This must be one of the weirdest things I have ever known anyone to worry about (except when my friend was convinced her fingerprints were 'unattractive') and I certainly don't think it's worth trying to impose your preferences on your mum when she's clearly trying to be polite.

Clobbered Tue 25-Nov-14 23:47:12

You really should get out more.

Mrsgrumble Tue 25-Nov-14 23:49:11

I think it's lovely. Of all the things nurses have to worry about and with all their responsibility, old fashioned courtesies aren't an issue. I would be flattered if I were a nurse.

scousadelic Tue 25-Nov-14 23:57:57

I work in a GP practice and at least 2 of our practice nurses are known as "Sister".

Your Mum sounds sweet, you not so much. What is wrong with her according a professional person a bit of respect?

chocolatedonut Wed 26-Nov-14 00:29:20

But she might be the sister?

I have worked in GP practice as a staff nurse and my senior nurse was a "Sister". To patients I called her Sister X, to more familiar/regular patients I just called her by her first name. She wasn't bothered what she was called though grin I really don't think it matters.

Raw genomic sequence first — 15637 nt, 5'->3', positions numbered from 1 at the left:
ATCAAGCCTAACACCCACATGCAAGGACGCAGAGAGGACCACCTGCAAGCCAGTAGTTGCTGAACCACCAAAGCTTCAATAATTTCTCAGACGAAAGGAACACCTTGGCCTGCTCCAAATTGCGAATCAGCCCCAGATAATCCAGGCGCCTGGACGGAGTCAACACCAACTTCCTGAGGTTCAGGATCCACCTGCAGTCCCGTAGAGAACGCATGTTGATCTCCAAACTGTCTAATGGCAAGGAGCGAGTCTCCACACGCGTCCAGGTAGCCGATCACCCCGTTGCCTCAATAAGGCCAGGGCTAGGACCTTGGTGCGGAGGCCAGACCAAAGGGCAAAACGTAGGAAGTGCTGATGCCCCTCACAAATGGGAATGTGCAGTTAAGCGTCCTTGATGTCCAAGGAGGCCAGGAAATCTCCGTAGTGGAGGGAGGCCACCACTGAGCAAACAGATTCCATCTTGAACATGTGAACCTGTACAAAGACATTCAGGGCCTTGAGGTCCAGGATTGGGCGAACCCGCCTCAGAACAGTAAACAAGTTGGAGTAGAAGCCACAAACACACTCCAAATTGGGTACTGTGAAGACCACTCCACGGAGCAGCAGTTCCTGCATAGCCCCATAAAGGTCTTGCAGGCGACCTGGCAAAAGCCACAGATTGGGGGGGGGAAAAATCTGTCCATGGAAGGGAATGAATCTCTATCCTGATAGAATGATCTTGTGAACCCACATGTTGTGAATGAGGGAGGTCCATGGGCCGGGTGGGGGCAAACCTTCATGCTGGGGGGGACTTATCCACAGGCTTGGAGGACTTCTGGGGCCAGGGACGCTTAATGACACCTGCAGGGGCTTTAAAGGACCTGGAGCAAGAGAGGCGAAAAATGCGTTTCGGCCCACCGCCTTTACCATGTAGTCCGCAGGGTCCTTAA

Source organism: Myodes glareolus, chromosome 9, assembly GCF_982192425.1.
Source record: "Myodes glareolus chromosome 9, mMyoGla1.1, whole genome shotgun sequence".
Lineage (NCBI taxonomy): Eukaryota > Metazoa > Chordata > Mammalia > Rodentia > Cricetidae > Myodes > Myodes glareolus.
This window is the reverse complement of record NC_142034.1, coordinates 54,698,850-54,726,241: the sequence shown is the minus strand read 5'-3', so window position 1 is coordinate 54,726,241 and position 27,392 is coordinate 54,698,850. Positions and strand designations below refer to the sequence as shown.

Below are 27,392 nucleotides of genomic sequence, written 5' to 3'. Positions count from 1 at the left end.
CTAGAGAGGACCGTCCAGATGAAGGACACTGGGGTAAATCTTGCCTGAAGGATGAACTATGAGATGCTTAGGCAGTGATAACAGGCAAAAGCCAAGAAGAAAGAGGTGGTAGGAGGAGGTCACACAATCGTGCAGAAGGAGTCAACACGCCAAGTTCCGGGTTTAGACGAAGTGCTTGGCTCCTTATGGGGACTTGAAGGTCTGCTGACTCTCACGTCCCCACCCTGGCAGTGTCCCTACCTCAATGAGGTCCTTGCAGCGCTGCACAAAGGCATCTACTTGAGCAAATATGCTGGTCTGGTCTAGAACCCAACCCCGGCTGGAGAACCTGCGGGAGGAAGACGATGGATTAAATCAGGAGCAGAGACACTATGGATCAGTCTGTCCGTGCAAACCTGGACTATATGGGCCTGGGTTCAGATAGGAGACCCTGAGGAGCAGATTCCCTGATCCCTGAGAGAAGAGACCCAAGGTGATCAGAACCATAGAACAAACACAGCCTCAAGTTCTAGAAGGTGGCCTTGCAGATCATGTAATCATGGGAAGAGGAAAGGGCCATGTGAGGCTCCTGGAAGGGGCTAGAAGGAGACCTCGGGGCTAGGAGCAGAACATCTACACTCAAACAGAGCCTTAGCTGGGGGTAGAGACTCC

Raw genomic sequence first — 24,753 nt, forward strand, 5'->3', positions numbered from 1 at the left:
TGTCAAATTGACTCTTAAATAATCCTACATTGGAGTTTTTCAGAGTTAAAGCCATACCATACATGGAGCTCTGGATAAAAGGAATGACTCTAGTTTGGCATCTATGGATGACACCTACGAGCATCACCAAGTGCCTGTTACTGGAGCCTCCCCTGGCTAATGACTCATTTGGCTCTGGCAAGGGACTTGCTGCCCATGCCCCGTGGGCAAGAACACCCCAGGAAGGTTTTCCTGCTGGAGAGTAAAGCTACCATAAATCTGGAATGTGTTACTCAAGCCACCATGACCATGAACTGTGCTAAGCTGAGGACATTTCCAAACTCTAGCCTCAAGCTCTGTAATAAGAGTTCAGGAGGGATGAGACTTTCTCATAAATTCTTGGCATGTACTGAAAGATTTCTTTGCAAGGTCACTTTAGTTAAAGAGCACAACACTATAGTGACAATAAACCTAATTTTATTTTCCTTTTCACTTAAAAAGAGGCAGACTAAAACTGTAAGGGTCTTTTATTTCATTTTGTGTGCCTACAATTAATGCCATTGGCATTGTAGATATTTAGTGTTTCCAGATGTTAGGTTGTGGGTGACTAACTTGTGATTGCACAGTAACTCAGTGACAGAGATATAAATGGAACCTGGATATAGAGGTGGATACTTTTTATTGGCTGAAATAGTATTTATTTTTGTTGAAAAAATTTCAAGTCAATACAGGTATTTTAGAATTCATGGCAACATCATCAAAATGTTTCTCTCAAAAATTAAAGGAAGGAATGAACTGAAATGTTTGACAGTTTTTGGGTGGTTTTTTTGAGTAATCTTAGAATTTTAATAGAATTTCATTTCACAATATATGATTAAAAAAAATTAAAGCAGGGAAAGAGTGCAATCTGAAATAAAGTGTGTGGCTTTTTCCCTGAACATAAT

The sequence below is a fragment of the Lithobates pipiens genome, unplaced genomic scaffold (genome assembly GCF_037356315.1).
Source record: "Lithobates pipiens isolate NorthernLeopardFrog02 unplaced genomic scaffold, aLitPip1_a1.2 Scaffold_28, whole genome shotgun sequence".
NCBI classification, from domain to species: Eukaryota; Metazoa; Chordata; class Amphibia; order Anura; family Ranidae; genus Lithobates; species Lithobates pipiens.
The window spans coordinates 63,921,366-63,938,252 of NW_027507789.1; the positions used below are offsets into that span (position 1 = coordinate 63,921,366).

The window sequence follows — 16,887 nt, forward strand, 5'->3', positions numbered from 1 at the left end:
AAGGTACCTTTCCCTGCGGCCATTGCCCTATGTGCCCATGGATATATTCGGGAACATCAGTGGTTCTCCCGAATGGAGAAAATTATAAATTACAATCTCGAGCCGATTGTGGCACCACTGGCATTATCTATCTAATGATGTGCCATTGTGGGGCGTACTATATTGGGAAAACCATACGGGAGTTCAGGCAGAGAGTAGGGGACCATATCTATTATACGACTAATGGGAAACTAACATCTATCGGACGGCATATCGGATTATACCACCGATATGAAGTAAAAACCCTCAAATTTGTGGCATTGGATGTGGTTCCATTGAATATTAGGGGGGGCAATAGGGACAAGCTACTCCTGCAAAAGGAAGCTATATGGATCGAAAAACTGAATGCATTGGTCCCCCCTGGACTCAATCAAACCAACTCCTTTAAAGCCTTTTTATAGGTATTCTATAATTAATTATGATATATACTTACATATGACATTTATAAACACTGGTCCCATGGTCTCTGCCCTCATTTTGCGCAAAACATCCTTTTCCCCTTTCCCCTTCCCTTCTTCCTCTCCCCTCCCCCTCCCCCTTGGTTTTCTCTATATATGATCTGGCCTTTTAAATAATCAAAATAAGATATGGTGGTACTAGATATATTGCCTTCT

Where I am in hospitals they are phasing out "sister" for "ward manager" instead. Not sure what they are doing for community settings though.

MidniteScribbler Wed 26-Nov-14 06:05:13

Why does it matter? She's not saying "Yo, bitch, come over here and give me my pills." She's using an acceptable term of respect for a professional member of the medical profession. Just like using 'Doctor', 'Professor', 'Constable', 'Vicar', or any other possible title that could be used for someone. It's respectful, and I think it's a real shame that being polite has gone by the wayside. If the nursing sister did not like being called that, she is quite capable of saying 'call me Mary' or whatever. I'm sure that being called 'Sister' is probably the least offensive thing that happens in her day to day working life.

TheRealAmandaClarke Wed 26-Nov-14 06:25:44

She is being polite. She sounds lovely and in no way is making a fool of herself.